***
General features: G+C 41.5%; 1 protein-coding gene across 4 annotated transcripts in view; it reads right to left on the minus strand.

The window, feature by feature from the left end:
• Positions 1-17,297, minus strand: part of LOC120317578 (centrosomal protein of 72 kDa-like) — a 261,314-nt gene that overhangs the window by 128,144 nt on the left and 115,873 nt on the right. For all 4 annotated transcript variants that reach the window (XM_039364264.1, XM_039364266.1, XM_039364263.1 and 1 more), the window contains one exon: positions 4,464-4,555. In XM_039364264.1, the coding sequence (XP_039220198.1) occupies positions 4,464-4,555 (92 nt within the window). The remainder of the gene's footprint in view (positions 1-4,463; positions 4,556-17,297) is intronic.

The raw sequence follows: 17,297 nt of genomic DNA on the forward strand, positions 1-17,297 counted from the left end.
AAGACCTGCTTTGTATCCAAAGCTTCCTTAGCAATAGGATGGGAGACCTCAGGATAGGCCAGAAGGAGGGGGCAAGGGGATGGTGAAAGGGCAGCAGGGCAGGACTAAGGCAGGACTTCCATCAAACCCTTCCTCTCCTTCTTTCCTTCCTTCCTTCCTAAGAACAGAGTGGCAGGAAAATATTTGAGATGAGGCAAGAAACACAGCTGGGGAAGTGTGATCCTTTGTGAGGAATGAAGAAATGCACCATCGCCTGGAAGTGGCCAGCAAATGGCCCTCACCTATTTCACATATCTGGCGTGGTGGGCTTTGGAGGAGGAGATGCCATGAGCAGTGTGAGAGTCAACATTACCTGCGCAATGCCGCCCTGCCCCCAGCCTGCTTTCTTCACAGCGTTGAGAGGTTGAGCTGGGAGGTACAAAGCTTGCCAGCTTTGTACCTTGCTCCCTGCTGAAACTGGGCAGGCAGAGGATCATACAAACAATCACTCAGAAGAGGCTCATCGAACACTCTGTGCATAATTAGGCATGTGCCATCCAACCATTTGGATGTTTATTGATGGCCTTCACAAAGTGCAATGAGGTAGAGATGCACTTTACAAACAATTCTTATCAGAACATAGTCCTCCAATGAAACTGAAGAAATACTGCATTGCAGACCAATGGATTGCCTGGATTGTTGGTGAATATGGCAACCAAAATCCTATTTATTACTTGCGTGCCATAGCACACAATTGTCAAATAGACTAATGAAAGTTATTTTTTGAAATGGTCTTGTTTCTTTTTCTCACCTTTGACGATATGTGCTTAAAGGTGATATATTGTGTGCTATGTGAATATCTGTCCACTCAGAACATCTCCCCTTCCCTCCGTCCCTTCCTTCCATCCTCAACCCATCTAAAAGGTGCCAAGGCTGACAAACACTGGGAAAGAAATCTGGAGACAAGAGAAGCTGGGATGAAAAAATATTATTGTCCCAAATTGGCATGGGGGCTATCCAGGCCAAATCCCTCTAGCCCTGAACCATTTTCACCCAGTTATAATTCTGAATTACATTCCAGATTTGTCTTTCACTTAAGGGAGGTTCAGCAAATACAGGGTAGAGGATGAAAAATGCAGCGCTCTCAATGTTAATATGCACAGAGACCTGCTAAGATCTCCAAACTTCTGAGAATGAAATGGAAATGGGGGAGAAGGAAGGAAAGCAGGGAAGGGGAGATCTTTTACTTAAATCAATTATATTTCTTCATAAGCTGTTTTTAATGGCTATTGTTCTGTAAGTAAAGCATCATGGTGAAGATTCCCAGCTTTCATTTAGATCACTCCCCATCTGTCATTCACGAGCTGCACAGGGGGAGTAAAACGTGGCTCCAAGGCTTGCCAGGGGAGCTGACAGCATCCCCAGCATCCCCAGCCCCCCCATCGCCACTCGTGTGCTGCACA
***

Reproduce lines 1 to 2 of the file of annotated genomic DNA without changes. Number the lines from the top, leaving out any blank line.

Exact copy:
General features: G+C 41.5%; 1 protein-coding gene across 4 annotated transcripts in view; it reads right to left on the minus strand.

The window, feature by feature from the left end: